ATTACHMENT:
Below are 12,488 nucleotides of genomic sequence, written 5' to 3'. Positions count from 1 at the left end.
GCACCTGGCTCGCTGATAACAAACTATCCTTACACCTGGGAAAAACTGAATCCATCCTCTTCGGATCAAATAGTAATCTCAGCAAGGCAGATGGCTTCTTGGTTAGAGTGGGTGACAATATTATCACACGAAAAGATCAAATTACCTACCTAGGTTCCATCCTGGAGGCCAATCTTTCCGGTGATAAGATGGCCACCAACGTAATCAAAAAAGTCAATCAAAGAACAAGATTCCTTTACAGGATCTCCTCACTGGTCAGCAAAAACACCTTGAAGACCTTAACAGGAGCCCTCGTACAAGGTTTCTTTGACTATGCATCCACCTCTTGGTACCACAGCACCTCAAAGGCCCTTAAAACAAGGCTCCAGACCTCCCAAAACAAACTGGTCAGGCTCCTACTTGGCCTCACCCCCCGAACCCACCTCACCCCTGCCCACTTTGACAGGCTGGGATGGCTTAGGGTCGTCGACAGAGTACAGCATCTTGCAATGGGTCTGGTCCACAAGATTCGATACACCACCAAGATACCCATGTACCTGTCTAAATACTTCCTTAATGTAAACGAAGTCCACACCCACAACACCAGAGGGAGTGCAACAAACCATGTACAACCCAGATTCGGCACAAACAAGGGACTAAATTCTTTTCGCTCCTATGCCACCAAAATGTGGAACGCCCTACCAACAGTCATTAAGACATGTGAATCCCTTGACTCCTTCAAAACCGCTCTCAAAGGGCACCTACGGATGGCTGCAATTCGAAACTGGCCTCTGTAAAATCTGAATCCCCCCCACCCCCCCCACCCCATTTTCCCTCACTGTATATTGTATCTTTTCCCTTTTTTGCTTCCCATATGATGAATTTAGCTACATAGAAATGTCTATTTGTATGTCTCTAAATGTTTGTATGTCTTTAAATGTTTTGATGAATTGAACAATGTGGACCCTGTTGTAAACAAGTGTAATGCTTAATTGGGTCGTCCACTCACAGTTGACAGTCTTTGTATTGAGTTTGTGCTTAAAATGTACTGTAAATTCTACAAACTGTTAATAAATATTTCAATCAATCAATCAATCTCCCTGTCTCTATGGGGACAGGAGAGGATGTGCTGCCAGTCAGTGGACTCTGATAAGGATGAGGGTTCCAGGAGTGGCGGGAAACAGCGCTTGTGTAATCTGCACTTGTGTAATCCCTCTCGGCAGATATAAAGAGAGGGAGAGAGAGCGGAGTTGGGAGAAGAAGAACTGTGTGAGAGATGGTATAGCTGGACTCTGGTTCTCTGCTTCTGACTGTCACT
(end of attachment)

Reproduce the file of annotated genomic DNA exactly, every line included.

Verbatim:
Below are 12,488 nucleotides of genomic sequence, written 5' to 3'. Positions count from 1 at the left end.
GCACCTGGCTCGCTGATAACAAACTATCCTTACACCTGGGAAAAACTGAATCCATCCTCTTCGGATCAAATAGTAATCTCAGCAAGGCAGATGGCTTCTTGGTTAGAGTGGGTGACAATATTATCACACGAAAAGATCAAATTACCTACCTAGGTTCCATCCTGGAGGCCAATCTTTCCGGTGATAAGATGGCCACCAACGTAATCAAAAAAGTCAATCAAAGAACAAGATTCCTTTACAGGATCTCCTCACTGGTCAGCAAAAACACCTTGAAGACCTTAACAGGAGCCCTCGTACAAGGTTTCTTTGACTATGCATCCACCTCTTGGTACCACAGCACCTCAAAGGCCCTTAAAACAAGGCTCCAGACCTCCCAAAACAAACTGGTCAGGCTCCTACTTGGCCTCACCCCCCGAACCCACCTCACCCCTGCCCACTTTGACAGGCTGGGATGGCTTAGGGTCGTCGACAGAGTACAGCATCTTGCAATGGGTCTGGTCCACAAGATTCGATACACCACCAAGATACCCATGTACCTGTCTAAATACTTCCTTAATGTAAACGAAGTCCACACCCACAACACCAGAGGGAGTGCAACAAACCATGTACAACCCAGATTCGGCACAAACAAGGGACTAAATTCTTTTCGCTCCTATGCCACCAAAATGTGGAACGCCCTACCAACAGTCATTAAGACATGTGAATCCCTTGACTCCTTCAAAACCGCTCTCAAAGGGCACCTACGGATGGCTGCAATTCGAAACTGGCCTCTGTAAAATCTGAATCCCCCCCACCCCCCCCACCCCATTTTCCCTCACTGTATATTGTATCTTTTCCCTTTTTTGCTTCCCATATGATGAATTTAGCTACATAGAAATGTCTATTTGTATGTCTCTAAATGTTTGTATGTCTTTAAATGTTTTGATGAATTGAACAATGTGGACCCTGTTGTAAACAAGTGTAATGCTTAATTGGGTCGTCCACTCACAGTTGACAGTCTTTGTATTGAGTTTGTGCTTAAAATGTACTGTAAATTCTACAAACTGTTAATAAATATTTCAATCAATCAATCAATCTCCCTGTCTCTATGGGGACAGGAGAGGATGTGCTGCCAGTCAGTGGACTCTGATAAGGATGAGGGTTCCAGGAGTGGCGGGAAACAGCGCTTGTGTAATCTGCACTTGTGTAATCCCTCTCGGCAGATATAAAGAGAGGGAGAGAGAGCGGAGTTGGGAGAAGAAGAACTGTGTGAGAGATGGTATAGCTGGACTCTGGTTCTCTGCTTCTGACTGTCACT